The 2020 Jeep Grand Cherokee may be Fiat Chrysler Automobiles’ first mass-market vehicle available to buyers with Level 2 self-driving tech, company executives announced on Friday.
The do-it-all Jeep will lead the automaker’s first significant retail foray into self-driving cars, albeit a few years behind competitors.
FCA officials outlined their strategy for self-driving cars and included a slow timeline to rollout Level 2 and 3 vehicles to consumers. Levels 4 and 5 will predominately be used on ride-sharing vehicles, which the company outlined as expensive—but profitable.
For now, Jeep is calling its 2020 Grand Cherokee “Level 2+” that the company says will change lanes without driver input. The system will default back to driver control if necessary, similar to Tesla’s Autopilot, which is also a Level 2 system.
A Level 2 Jeep Grand Cherokee may arrive in 2020—and may be within the current generation—and will brake, accelerate, steer, and change lanes on long highway drives. Level 3 cars, which can drive fully on their own in certain situations but still require a driver to be ready to take over, will follow shortly around 2021, the company said.
To lay the groundwork for the company’s self-driving push, FCA will launch a new telematics service next year to provide connectivity in its cars. Initially, it’ll connect to FCA’s service platform and it will be able to integrate into other services, perhaps ride-sharing services such as Uber.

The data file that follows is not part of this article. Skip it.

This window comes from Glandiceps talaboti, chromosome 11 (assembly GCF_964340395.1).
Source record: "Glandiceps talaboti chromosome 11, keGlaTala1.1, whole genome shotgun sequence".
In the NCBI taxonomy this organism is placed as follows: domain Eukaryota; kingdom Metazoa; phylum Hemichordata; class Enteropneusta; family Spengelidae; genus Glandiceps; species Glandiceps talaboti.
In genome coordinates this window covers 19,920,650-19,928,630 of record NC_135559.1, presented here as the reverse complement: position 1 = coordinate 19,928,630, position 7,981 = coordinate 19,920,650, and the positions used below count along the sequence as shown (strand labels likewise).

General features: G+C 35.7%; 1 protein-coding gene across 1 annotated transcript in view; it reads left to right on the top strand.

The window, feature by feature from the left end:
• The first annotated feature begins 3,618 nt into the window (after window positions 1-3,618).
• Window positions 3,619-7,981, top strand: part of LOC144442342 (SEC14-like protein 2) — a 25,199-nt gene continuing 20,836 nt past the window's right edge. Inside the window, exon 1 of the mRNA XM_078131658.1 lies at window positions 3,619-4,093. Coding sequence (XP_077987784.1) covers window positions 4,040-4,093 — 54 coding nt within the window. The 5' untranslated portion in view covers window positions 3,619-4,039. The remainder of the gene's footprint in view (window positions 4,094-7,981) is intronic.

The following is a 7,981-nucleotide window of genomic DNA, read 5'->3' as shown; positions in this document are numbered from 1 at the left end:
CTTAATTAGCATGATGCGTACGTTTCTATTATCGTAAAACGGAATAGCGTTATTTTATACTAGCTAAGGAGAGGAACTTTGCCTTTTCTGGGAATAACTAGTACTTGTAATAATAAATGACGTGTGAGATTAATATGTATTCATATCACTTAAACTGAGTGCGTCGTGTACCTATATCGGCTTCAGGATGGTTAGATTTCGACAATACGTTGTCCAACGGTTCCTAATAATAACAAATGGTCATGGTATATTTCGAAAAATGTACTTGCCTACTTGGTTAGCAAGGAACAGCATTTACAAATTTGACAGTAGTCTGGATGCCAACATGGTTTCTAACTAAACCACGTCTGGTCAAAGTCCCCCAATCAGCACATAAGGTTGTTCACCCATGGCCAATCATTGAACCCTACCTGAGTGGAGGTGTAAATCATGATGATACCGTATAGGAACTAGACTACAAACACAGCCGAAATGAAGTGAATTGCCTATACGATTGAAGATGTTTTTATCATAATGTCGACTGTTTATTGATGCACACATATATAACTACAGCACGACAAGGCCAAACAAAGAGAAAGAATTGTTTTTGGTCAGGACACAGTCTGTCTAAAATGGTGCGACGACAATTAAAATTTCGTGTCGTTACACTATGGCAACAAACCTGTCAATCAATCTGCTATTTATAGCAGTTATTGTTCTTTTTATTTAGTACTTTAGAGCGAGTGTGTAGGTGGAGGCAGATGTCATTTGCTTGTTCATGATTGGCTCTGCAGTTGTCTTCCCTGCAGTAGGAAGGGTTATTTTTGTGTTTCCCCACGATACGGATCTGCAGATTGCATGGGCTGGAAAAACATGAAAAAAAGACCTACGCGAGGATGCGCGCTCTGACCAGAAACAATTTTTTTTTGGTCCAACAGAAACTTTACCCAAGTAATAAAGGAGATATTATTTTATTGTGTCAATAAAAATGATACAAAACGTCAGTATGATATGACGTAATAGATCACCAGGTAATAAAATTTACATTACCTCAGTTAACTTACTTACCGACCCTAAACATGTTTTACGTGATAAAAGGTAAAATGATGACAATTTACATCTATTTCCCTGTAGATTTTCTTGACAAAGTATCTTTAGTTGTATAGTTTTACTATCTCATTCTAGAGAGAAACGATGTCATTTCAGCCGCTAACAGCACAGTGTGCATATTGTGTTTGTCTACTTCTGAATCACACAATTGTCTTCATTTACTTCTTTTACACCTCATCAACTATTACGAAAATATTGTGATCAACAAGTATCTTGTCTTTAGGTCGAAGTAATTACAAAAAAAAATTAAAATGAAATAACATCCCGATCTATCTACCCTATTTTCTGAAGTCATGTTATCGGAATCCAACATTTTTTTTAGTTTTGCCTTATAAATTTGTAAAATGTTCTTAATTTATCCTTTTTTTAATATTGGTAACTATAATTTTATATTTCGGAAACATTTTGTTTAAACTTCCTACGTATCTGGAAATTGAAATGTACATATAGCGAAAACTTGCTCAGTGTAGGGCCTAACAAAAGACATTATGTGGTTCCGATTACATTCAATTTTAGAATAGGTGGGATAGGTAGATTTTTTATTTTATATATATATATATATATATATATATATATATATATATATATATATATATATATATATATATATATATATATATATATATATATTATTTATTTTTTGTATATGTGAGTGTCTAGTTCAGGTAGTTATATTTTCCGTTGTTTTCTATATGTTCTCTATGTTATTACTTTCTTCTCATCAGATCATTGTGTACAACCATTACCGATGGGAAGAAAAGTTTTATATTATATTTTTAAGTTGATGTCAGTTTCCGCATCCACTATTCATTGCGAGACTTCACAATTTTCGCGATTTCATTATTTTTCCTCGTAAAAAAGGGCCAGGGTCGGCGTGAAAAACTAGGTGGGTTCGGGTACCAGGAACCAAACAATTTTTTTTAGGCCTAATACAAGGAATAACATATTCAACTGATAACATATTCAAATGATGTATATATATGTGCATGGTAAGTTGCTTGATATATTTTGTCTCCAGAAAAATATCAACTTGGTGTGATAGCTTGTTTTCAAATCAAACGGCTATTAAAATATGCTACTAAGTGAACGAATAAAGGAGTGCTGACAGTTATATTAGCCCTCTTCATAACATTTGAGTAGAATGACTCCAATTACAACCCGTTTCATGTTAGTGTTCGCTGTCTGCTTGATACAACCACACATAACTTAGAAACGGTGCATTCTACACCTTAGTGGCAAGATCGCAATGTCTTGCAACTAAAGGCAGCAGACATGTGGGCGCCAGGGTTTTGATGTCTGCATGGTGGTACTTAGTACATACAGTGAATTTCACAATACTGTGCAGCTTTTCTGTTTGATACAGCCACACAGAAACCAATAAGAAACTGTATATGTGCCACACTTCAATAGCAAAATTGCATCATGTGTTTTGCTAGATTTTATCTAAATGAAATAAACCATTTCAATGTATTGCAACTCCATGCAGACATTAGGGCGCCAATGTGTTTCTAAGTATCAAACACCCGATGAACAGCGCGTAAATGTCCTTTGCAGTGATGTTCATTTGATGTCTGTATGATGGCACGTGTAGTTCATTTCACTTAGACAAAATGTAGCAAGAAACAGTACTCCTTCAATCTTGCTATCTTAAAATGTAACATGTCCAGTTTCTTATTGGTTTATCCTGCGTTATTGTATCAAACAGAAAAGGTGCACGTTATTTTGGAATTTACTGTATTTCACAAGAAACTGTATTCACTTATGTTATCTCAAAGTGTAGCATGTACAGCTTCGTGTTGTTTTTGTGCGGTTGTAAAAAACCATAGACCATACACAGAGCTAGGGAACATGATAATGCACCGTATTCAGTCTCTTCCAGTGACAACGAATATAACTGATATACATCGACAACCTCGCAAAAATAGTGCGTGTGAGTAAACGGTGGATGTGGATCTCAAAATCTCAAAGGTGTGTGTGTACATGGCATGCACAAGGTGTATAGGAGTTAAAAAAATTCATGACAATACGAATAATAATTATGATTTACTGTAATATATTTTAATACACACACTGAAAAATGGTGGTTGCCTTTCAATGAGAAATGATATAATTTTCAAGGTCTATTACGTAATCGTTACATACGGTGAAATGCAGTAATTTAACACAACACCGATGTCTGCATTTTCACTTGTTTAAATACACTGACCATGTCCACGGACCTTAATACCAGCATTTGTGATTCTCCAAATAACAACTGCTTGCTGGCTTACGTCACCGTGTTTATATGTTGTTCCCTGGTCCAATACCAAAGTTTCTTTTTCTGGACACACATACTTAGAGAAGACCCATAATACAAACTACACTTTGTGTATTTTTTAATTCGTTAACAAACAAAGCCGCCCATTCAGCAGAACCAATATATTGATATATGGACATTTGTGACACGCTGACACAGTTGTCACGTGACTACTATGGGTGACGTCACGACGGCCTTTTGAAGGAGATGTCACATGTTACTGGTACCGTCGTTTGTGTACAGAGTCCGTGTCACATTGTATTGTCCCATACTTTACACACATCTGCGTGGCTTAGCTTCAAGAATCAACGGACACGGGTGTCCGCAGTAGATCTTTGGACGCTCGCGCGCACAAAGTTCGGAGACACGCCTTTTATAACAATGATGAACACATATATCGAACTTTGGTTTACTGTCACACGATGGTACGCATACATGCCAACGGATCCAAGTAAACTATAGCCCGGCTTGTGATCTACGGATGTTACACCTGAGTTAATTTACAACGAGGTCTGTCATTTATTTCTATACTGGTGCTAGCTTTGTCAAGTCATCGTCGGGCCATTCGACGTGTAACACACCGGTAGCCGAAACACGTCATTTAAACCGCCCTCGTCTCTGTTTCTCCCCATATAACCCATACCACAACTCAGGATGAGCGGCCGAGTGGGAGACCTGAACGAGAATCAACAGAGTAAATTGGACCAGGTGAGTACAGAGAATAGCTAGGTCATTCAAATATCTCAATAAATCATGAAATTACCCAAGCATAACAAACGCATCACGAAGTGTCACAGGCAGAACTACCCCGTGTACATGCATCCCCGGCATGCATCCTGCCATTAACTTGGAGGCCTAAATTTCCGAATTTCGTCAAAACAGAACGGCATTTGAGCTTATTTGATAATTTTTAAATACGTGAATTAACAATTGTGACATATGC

The telematics service will work with the sensors, cameras, and lidar systems needed to enable self-driving cars later. FCA detailed at least 30 different sensors needed for Level 4 self-driving systems, including two “brains” needed for automotive-grade redundancies.
FCA will use a small army of applications to power its self-driving push, including a recently expanded partnership with Alphabet’s Waymo, and existing partnerships with BMW and Aptiv. The last company will lead FCA’s initial retail push, while the partnership with BMW will focus on Level 3 autonomy, according to the automaker’s presentation.
While Waymo will use the automaker’s Chrysler Pacifica for self-driving tests, including up to 62,000 vans around the U.S. in a recently announced deal, a Waymo system for consumers may be a ways into the future. FCA said it was beginning discussions with Waymo to bring to market a fully self-driving car, but didn’t expand on that partnership further.
FCA officials said that the high cost of developing fully autonomous cars—perhaps Level 5 cars—could reach as high as $30,000 per car initially, and drop to $10,000 later. Even at $30,000, the cost could be a boon to large ride-sharing companies as displacing human drivers for these services could cut significant overhead. FCA estimated 70 percent of ride-sharing services costs were to employ drivers.